Mittwoch, 15. Juni 2011

Mauerbau


1961. Das Jahr der politischen Rhetorik. Im Januar hatte John F. Kennedy den 87-jährigen Dichter Robert Frost gebeten, bei der Inaugurationszeremonie ein Gedicht vorzutragen. Das ist jetzt der neue Kennedy Stil, von einem Camelot on the Potomac werden die Journalisten bald schwärmen. Robert Frost hatte für diese Gelegenheit das Gedicht Dedication geschrieben, wo er am Anfang sehr ironisch auf diese Einladung einging:

Summoning artists to participate
In the august occasions of the state
Seems something artists ought to celebrate.
Today is for my cause a day of days.
And his be poetry's old-fashioned praise
Who was the first to think of such a thing.
This verse that in acknowledgement I bring
Goes back to the beginning of the end
Of what had been for centuries the trend;
A turning point in modern history.


Aber das ➱Gedicht blieb ungelesen. Robert Frost hatte Tränen in den Augen und konnte den zweizeilig getippten Text nicht entziffern. Es waren keine Tränen der Rührung, es war schweinekalt an diesem Januartag, und die Sonne, die noch vom Schnee reflektiert wurde, blendete ihn. Und da sagte er nach kurzem Zögern ein Gedicht auf, das er auswendig konnte. Es hieß The Gift Outright:











The land was ours before we were the land's.
She was our land more than a hundred years
Before we were her people. She was ours
In Massachusetts, in Virginia,
But we were England's, still colonials,
Possessing what we still were unpossessed by,
Possessed by what we now no more possessed.
Something we were withholding made us weak
Until we found out that it was ourselves
We were withholding from our land of living,
And forthwith found salvation in surrender.
Such as we were we gave ourselves outright
(The deed of gift was many deeds of war)
To the land vaguely realizing westward,
But still unstoried, artless, unenhanced,
Such as she was, such as she would become. 

Hätte er prophetische Gaben gehabt, hätte er vielleicht sein Gedicht Mending Wall aus dem Jahre 1914 vorgetragen, das um ein englisches Sprichwort - good fences make good neighbours - aus dem 17. Jahrhundert kreist:










Something there is that doesn't love a wall,
That sends the frozen-ground-swell under it,
And spills the upper boulders in the sun,
And makes gaps even two can pass abreast.
The work of hunters is another thing:
I have come after them and made repair
Where they have left not one stone on a stone,
But they would have the rabbit out of hiding,
To please the yelping dogs. The gaps I mean,
No one has seen them made or heard them made,
But at spring mending-time we find them there.
I let my neighbor know beyond the hill;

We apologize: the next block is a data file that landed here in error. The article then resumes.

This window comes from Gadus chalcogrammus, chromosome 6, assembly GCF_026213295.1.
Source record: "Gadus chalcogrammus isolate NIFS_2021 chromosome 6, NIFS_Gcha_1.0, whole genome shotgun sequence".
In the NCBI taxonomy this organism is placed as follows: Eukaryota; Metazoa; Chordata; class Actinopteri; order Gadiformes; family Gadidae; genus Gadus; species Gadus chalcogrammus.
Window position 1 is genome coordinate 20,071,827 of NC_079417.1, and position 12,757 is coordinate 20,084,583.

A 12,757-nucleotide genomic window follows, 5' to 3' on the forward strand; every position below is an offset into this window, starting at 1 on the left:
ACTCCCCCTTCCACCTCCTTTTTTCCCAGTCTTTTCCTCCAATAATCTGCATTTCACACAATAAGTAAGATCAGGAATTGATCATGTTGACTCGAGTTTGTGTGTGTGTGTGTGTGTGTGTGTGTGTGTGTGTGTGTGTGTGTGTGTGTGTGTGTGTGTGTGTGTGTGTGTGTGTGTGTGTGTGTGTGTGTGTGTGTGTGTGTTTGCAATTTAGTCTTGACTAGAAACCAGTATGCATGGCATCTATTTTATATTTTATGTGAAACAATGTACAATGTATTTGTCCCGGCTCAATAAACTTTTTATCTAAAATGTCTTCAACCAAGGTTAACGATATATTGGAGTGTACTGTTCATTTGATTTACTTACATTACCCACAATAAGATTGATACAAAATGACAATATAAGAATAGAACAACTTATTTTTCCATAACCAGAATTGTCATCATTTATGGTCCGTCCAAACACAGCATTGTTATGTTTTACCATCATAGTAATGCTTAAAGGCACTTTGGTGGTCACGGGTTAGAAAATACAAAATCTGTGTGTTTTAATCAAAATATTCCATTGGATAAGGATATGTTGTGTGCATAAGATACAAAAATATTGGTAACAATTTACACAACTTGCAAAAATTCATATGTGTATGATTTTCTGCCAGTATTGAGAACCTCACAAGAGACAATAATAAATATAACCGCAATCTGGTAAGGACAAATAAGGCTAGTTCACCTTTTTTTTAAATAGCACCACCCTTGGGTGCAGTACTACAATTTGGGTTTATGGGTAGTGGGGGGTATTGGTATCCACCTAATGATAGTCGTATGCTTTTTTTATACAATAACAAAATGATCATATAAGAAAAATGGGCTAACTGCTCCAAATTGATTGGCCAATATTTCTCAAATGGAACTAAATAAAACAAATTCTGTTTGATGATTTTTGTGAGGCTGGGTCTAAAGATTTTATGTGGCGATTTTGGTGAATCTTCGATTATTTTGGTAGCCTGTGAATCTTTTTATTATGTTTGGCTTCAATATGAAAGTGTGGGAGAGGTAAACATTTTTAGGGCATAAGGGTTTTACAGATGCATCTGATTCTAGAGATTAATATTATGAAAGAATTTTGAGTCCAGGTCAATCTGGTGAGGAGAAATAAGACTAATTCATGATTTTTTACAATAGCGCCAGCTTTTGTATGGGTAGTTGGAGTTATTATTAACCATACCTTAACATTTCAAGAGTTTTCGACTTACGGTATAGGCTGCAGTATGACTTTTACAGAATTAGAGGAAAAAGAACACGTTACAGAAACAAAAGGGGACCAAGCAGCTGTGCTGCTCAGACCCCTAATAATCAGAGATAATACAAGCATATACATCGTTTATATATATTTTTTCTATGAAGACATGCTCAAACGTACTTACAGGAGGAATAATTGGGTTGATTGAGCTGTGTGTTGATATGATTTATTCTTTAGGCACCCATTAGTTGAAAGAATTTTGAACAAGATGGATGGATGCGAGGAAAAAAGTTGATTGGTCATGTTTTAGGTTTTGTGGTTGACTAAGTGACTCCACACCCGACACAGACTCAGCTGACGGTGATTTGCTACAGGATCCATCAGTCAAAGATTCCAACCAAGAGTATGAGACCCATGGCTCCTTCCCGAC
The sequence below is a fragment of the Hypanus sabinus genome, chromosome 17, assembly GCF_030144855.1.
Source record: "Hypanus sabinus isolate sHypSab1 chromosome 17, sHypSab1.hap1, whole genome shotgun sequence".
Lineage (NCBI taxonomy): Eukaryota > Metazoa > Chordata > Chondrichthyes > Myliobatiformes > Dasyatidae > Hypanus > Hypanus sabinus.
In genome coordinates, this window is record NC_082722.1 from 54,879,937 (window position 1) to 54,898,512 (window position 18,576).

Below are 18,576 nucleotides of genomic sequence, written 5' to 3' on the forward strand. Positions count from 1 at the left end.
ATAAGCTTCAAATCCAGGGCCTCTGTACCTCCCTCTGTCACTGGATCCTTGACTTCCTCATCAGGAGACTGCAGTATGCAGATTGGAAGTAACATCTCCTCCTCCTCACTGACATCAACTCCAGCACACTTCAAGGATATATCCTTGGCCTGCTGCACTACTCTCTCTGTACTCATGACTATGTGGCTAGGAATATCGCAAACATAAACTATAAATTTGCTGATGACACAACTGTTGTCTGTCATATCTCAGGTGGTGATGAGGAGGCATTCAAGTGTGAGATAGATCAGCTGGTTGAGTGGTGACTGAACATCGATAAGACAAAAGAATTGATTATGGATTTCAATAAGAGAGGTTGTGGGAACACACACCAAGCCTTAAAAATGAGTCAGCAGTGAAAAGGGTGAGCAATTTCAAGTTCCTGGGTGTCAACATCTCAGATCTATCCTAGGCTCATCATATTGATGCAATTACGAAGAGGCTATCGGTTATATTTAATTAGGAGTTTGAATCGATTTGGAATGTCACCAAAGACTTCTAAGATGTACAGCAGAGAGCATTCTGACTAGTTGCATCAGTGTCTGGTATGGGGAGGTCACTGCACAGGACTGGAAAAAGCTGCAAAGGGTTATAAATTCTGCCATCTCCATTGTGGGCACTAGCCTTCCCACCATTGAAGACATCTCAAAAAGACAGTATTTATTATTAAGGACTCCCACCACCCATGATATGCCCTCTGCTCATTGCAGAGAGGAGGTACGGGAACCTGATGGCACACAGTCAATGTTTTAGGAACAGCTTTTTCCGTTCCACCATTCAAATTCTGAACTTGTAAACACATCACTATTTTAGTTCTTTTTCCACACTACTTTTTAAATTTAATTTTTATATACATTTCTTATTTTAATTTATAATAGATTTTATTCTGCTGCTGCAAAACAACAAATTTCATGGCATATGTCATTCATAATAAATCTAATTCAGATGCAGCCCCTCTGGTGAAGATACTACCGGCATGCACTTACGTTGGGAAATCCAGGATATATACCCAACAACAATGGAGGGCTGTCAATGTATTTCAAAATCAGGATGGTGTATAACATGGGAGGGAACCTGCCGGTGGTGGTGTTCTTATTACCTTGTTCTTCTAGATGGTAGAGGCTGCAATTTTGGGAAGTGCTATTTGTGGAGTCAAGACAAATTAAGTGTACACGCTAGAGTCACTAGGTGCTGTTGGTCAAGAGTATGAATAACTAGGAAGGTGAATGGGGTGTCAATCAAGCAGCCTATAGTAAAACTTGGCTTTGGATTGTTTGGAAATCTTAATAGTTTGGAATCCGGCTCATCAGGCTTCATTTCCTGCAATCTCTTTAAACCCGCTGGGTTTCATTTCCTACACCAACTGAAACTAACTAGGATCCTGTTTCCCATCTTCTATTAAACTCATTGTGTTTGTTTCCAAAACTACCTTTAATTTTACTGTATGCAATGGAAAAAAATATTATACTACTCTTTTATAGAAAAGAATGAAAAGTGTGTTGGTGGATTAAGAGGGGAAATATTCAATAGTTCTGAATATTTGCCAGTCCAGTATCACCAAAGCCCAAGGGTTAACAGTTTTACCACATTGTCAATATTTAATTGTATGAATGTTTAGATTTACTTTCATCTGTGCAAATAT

And on a day we meet to walk the line
And set the wall between us once again.
We keep the wall between us as we go.
To each the boulders that have fallen to each.
And some are loaves and some so nearly balls
We have to use a spell to make them balance:
'Stay where you are until our backs are turned!'
We wear our fingers rough with handling them.
Oh, just another kind of out-door game,
One on a side. It comes to little more:
There where it is we do not need the wall:
He is all pine and I am apple orchard.
My apple trees will never get across
And eat the cones under his pines, I tell him.
He only says, 'Good fences make good neighbors'.
Spring is the mischief in me, and I wonder
If I could put a notion in his head:
'Why do they make good neighbors? Isn't it
Where there are cows?
But here there are no cows.
Before I built a wall I'd ask to know
What I was walling in or walling out,
And to whom I was like to give offence.
Something there is that doesn't love a wall,
That wants it down.' I could say 'Elves' to him,
But it's not elves exactly, and I'd rather
He said it for himself. I see him there
Bringing a stone grasped firmly by the top
In each hand, like an old-stone savage armed.
He moves in darkness as it seems to me~
Not of woods only and the shade of trees.
He will not go behind his father's saying,
And he likes having thought of it so well
He says again, "Good fences make good neighbors."


Wenige Monate später, heute vor fünfzig Jahren, hat Walter Ulbricht den Satz Niemand hat die Absicht, eine Mauer zu errichten! gesagt. Die Worte des kleinen verlogenen Sachsen mit seiner Fistelstimme sind auf ewig ➱festgehalten.

Die ➱Mauer steht nicht mehr. In unserer Erinnerung ist sie immer noch da. Und wir sollten uns an jedem 15. Juni und an jedem 13. August immer wieder daran erinnern. Good fences make good neighbours.

1 Kommentar:

  1. Mir fällt da immer der Eintrag in meinem Roten Kalender von vor, na, dreißig Jahren am 17. Juni ein: "Aufstand in der DDR, kein Aufstand in der BRD. Seither Tag der deutschen Einheit."

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